Professionalizing Early Childhood Education: How Do We Get From Here to There? | Policy [M]atters, Episode 7

by Stacie Goffin and Teri Talan

Policy Matters is a quarterly video chat series between Teri Talan of the McCormick Center and a guest author in early childhood policy. Our guest author for Episodes 5-8 is Stacie Goffin. Want to catch up or revisit the series? Explore previous chats and topics here.

Welcome to Policy Matters episode 7.

Episode 7 is a continuation of episode 6, where Stacie and Teri solidified the distinction between ‘occupation’ and ‘profession’. In episode 7, Stacie and Teri use the parallels they drew from other fields to address the question of how do we get from here to there?

Stacie offers a pathway for the field’s journey toward becoming recognized as a profession, saying it begins with first making a commitment to change, defining the age span encompassed by the profession, and identifying the roles included. She then touches on the critical role of higher education in ensuring the profession’s competencies are universally acquired, while highlighting the state’s role in overseeing the individual licensure process.

Teri highlights what can be learned from other fields of practice that have sought to professionalize, including acceptance of a profession-wide understanding of the core early childhood knowledge and skills and the important connection to state regulation. The conversation dives a bit deeper when Teri and Stacie discuss the potential for specializations. Both Teri and Stacie mention NAEYC’s Power to the Profession as an initiative worthy of our attention.

What other aspects need to be considered on the road from here to there? What questions or comments do you have for Teri and Stacie? Share them in the comments section below.

Dr. Teri Talan is the Michael W. Louis Chair at the McCormick Center and Professor of Early Childhood Education at National Louis University. She is co-author of the Program Administration Scale, Business Administration Scale for Family Child Care, Escala de Evaluación de la Administración de Negocios, and Who’s Caring for the Kids? The Status of the Early Childhood Workforce in Illinois.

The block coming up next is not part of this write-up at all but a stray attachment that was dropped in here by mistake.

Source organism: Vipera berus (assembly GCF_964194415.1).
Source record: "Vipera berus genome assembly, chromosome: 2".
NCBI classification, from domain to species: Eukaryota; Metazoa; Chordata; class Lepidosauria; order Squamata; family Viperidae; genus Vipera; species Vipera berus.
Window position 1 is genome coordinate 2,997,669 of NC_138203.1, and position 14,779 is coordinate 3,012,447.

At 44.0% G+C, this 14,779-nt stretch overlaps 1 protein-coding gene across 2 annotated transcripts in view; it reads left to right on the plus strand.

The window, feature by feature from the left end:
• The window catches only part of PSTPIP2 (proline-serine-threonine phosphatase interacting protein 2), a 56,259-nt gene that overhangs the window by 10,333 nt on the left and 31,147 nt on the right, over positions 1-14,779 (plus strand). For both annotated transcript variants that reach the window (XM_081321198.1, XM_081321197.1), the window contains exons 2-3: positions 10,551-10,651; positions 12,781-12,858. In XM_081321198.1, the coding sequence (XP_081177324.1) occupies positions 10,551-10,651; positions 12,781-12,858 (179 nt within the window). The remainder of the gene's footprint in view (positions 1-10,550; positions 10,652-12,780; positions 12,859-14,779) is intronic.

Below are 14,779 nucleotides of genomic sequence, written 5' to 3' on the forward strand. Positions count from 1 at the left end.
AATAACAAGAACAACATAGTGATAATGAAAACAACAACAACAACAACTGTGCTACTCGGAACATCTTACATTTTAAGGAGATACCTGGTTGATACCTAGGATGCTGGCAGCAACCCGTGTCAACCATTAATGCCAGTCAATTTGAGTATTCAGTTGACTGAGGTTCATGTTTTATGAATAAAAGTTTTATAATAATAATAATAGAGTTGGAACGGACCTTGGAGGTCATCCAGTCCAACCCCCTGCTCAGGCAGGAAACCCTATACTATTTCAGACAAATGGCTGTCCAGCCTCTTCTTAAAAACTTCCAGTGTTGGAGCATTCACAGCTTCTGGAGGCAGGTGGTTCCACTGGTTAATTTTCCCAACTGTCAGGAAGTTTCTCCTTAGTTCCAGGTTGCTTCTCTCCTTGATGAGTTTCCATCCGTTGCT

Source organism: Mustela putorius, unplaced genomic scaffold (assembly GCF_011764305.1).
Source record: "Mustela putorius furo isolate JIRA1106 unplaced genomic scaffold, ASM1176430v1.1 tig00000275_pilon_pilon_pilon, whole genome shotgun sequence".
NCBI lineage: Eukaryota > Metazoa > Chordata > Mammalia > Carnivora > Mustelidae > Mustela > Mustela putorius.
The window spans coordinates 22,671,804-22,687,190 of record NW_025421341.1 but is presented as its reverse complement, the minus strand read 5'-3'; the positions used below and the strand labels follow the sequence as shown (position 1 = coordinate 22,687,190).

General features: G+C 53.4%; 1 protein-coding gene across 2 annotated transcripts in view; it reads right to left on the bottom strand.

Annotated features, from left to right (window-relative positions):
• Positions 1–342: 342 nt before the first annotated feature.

A recognized leader and author in early childhood education, Stacie Goffin has led change initiatives spanning higher education, local, state, and national organizations; organizational development; and advocacy, resulting in change for systems, policy, and practice. Stacie is a member of the McCormick Center’s Advisory Board and is a frequent presenter at the McCormick Center’s Leadership Connections national conference. Stacie has authored several books, including: Professionalizing Early Childhood Education As a Field of Practice: A Guide to the Next Era, Early Childhood Education for a New Era: Leading for Our Profession,and Ready or Not: Leadership Choices in Early Care and Education, which was co-authored Valora Washington.




VOICEOVER: Welcome to Policy [M]atters episode 7. Policy [M]atters is a video chat series
and a guest author in early childhood policy. For the next four episodes is author Stacie Goffin between Teri Talan of the McCormick Center.

The chats take place and are distributed on a quarterly basis. Our guest author for the next four
episodes is author’s Stacie Goffin.

Episode 7 is a continuation of episode 6 where Stacie and Teri solidified the distinction between occupation and profession. In episode 7 Stacie and Teri use the parallels they drew from other fields and Finland to address the question of how do we get from here to there.

TERI: So I don’t want to ignore the  second question that we had and that was about what would it look like to be able to get us to a place where we had a well-prepared, well-qualified workforce of early childhood professionals who were ready to enter the classroom, and don’t want to say that need of continuing education, because I truly believe we all need continuing education, as a professional, and that is part of all professions. But where we’re not compensating and building the knowledge base while people are doing the job. So you know the proverbial, building the base while people are doing the job. So you know the proverbial, building the forward now? Now that we know and we’ve come together to define competencies. How do we move that forward without major changes in policy?